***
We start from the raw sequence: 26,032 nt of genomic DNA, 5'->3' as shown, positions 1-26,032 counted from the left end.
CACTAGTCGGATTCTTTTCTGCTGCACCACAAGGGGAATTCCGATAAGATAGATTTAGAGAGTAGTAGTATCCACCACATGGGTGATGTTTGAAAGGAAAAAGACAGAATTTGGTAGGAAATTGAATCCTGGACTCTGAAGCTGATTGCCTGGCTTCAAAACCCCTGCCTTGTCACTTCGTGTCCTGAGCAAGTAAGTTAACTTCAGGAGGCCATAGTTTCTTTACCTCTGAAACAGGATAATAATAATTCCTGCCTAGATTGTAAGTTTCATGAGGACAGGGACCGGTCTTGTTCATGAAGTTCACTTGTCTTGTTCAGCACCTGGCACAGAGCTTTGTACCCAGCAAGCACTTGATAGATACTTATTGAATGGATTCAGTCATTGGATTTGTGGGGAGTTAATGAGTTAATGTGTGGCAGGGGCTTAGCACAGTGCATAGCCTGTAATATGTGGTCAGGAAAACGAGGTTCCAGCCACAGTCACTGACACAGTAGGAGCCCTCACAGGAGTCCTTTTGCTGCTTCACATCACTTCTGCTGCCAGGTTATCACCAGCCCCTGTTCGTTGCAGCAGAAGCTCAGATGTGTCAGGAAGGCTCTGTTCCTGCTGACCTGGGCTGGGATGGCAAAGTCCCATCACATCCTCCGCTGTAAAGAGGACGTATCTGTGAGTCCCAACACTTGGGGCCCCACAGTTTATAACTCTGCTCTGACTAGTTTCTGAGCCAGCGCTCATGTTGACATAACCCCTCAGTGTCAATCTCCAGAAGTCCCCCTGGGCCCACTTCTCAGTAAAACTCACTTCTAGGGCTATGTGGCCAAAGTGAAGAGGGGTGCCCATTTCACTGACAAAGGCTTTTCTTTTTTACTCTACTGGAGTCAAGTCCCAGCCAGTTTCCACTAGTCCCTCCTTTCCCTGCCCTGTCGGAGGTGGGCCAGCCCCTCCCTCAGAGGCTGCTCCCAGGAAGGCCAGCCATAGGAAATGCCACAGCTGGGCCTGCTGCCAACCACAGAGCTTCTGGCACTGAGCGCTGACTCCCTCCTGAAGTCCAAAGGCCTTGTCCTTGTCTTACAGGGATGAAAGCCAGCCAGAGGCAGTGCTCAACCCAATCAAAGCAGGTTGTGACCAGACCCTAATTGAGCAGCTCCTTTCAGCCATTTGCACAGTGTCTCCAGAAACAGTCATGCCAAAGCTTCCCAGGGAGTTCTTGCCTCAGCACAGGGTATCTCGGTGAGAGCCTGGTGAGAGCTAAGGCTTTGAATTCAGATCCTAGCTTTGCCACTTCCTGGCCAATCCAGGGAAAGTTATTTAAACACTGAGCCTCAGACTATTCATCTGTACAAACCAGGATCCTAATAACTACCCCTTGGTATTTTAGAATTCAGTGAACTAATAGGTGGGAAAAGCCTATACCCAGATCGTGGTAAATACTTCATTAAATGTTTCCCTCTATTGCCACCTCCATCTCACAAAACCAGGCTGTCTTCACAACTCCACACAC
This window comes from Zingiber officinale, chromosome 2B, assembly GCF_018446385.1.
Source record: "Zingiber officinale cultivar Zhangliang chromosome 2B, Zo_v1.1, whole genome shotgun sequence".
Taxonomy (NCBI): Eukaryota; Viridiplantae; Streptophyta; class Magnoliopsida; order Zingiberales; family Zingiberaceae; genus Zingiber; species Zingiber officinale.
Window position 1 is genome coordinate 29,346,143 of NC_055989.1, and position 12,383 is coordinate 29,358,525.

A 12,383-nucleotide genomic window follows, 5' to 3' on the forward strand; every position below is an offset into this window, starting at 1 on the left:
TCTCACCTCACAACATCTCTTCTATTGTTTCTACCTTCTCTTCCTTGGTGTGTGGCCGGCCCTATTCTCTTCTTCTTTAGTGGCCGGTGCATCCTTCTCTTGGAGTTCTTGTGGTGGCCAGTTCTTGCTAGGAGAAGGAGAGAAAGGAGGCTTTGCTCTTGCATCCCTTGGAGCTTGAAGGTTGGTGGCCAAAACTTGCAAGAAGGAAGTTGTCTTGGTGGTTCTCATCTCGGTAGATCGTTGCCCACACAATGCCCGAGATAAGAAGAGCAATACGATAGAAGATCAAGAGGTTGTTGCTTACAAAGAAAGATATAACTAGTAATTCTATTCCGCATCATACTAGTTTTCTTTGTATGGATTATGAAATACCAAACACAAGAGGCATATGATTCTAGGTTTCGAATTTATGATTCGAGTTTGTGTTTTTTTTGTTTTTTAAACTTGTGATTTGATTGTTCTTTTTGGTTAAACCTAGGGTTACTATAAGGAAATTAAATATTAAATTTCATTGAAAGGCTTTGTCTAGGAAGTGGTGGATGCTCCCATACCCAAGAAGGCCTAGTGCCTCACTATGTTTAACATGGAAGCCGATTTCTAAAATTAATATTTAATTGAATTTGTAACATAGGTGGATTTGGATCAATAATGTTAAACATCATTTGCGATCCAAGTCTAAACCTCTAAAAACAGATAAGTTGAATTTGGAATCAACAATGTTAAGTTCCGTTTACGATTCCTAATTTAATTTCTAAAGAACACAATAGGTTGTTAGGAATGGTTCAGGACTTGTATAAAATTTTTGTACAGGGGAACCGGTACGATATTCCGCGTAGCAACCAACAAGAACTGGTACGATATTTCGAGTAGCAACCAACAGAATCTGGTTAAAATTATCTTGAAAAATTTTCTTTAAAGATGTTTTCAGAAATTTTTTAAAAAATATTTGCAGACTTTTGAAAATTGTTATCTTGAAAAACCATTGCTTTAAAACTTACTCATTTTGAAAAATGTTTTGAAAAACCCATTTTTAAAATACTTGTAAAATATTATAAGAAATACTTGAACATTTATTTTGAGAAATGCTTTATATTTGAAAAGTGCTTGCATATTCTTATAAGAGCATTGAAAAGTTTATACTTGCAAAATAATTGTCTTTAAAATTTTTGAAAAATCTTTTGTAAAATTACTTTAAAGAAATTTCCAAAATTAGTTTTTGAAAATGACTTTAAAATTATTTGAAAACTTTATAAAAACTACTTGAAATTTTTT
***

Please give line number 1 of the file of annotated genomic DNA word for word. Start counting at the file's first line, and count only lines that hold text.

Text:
We start from the raw sequence: 26,032 nt of genomic DNA, 5'->3' as shown, positions 1-26,032 counted from the left end.